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Deduction Junction (updated)

Q & A's Tax Help For Food & Beverage Workers

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Deduction Junction

1)How do they calculate taxable income for tipped employees?


2)Do they take into account cash sales and therefore the assumed cash tips on those sales?

  1. Taxable income for tipped employees is calculated by adding their reported tips to their regular wages. Your employer reports it in a W-2 provided to you at the end of the year. From there, the taxable income will be determined by your deductions and adjustments when you file your tax return and will be taxed at your regular tax rate.
  2. No,  The IRS doesn’t make any assumption on the form the tips are paid.  As a tipped employee you  are responsible for keeping daily records of tips received and providing them to your employer so taxes may be withheld.

 

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Deduction Junction,

We are filing for an LLC for our restaurant. Can we run all our tips through that LLC?

Do we pay ourselves a "salary" from the LLC? Can we write off all our eating out as business and networking meetings?

Can we write off uniform expenses, hair appointments, etc.?  

—Zoe

Salaries and LLCs.

  • If you are a single member LLC, the IRS doesn’t make any distinction between you and your LLC. What this means is that you can’t pay yourself a salary and deduct it as a business expense. Whatever money you take for your personal use is called distributions, which technically they are not taxable, but you are not able to take them as an expense either.
  • Regarding the tips, I’m assuming that you mean that you as owner/owners will be serving, not your employees. If that is the case, it will be the same as the salary rules. All your income as an owner for a single member LLC or multiple member LLC will be considered distributions and you will be paying taxes based on the net income (all the sales minus expenses). You will also be subject to self-employment tax, and you must pay estimated tax payments.
  • However, if you make the S-corporation election by filing form 2553, then you will be able to pay yourself a salary and take it as a business deduction. There are certain rules that you will have to follow if you ever decide to go this route.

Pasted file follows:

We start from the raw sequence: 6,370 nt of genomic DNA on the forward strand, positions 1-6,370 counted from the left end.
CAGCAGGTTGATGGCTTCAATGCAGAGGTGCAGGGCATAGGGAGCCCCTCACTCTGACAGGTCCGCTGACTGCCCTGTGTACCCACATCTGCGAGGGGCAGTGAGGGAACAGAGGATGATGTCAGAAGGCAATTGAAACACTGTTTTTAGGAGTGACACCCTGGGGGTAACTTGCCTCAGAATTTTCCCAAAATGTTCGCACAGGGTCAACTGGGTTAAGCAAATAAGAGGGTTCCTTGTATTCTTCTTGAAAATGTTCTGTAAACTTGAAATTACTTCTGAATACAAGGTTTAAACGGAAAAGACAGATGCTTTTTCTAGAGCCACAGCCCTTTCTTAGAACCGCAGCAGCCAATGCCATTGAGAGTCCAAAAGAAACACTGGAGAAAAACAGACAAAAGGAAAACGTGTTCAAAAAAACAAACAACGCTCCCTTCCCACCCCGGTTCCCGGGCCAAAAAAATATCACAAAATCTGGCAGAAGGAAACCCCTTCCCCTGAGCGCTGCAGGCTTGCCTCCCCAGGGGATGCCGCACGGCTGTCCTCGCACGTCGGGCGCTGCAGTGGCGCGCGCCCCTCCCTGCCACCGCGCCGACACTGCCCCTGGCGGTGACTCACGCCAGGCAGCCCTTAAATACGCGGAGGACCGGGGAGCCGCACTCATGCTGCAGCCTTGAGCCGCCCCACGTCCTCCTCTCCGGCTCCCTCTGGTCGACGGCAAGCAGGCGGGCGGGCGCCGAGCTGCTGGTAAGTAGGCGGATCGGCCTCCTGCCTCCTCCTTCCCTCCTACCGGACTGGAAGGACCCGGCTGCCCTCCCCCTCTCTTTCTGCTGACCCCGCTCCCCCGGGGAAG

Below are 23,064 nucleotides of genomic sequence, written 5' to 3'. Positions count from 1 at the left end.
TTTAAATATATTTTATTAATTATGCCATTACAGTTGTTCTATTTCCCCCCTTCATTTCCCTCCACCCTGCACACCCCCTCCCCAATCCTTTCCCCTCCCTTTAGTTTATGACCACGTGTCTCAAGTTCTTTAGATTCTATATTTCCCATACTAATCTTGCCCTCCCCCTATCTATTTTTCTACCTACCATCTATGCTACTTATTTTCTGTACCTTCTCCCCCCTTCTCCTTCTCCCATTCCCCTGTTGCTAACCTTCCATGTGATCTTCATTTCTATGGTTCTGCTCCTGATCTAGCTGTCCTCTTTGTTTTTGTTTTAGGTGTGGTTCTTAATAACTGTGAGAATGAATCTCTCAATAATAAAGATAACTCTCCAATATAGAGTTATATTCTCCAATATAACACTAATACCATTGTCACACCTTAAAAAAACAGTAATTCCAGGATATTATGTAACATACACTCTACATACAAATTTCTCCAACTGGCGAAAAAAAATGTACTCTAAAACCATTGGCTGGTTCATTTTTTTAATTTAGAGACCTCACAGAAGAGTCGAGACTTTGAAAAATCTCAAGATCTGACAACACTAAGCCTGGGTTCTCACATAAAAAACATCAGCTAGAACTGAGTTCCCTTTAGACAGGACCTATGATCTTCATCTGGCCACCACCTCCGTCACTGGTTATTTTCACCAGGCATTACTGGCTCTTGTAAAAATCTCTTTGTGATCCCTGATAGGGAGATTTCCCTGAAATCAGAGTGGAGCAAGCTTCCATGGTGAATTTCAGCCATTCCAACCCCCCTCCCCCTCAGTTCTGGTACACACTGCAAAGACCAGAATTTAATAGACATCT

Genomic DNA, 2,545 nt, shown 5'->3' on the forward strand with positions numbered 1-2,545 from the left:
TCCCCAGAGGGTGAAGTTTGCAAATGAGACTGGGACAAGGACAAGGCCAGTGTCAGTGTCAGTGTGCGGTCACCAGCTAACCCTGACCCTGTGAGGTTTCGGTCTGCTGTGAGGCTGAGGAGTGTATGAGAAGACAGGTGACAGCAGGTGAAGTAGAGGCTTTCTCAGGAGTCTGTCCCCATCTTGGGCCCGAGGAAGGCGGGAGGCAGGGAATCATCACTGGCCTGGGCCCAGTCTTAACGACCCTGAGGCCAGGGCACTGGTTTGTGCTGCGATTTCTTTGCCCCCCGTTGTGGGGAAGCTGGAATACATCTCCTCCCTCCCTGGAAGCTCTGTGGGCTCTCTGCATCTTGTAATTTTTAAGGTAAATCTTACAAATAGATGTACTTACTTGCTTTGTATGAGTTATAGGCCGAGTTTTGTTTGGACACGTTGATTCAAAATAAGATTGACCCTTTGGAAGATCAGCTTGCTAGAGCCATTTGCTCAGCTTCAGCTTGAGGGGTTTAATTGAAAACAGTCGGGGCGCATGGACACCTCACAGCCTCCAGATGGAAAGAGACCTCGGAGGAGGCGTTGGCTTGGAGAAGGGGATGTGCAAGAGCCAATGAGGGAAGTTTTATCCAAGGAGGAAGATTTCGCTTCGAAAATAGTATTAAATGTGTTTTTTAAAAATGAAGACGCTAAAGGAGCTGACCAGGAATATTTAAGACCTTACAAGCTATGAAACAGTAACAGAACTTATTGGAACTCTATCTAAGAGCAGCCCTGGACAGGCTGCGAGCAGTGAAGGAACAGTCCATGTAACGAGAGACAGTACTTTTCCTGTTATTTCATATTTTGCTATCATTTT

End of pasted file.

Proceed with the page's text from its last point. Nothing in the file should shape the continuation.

Business Meals and Networking.

  • About the eating/networking, although it is not impossible, it would be a little bit tough to prove that it is ordinary and necessary for your line of business. To put it simply, to be able to deduct meals, you will need to meet with customers to bring business in (mostly). Food that you buy because you forgot your lunch at home is not deductible. Although, if you invite, let’s say an accountant (I like Mexican food by the way) to talk business at a restaurant, then you should be able to deduct the cost of that. The IRS expects you to keep the receipts if you spent over $75, and document who and why, including the topic you discussed. In regards to networking, there will be a similar approach. Must be ordinary and necessary, but it is not limited as the meals.

Uniforms and Personal Grooming.

  • In the F&B industry, you will most likely be providing uniforms to your employees. These are deductible. They must have the logo of the company, or it needs to be a special type of outerwear, shoes, etc. (for example, steel-toe shoes) that is meant to protect the employee and/or you. It can’t be everyday clothing like jeans and T-shirts. 
  • You most definitely can’t deduct hair appointments unless you are a model, actor/actress, etc. The rest of us must pay for it. It’s the price we pay to be good-looking. 

Whatever you do, please always find a tax professional that specializes in your type of business/industry.  Don’t watch TikTok videos for tax advice. Also be aware that not every tax professional will specialize in all industries/business types.  Do your due diligence.  Click Here for some tips to help you choose the right tax professional for you.

Tax Tips at Deduction Junction in 86'd Me: Serving Financial Savvy to F&B Workers

Tax Tips at Deduction Junction in 86'd Me: Serving Financial Savvy to F&B Workers | Image by Karolina Grabowska

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Deduction Junction,

I have a friend that hasn’t filed in a long time….. what would be your advice to her?

She’s a bartender and I believe it’s been over 8 years since she filed. Help!

—Jay

This one is easy… SHE NEEDS TO FILE!  The bad news is, if she had refunds, she lost most of them, because you can only go as far as 3 years back to claim refunds.

The even worse news is if she owes money. The interest, penalties, and fees keep increasing fast and the IRS can put a lien on her bank account or even go after her house, etc. Don’t think that because she hasn’t filed, the IRS doesn’t know of her income. If she got W-2s, 1099s, etc., then the IRS knows about it.  If by any chance she got paid “under the table”, they have ways to get to her as well. 

My recommendation is to file immediately. If she owes, she can get a payment plan. If she gets a refund, then she will be able to at least get the last couple years back. Either way, never ignore the IRS. 

You know what they say, there are 2 sure things in life: death and taxes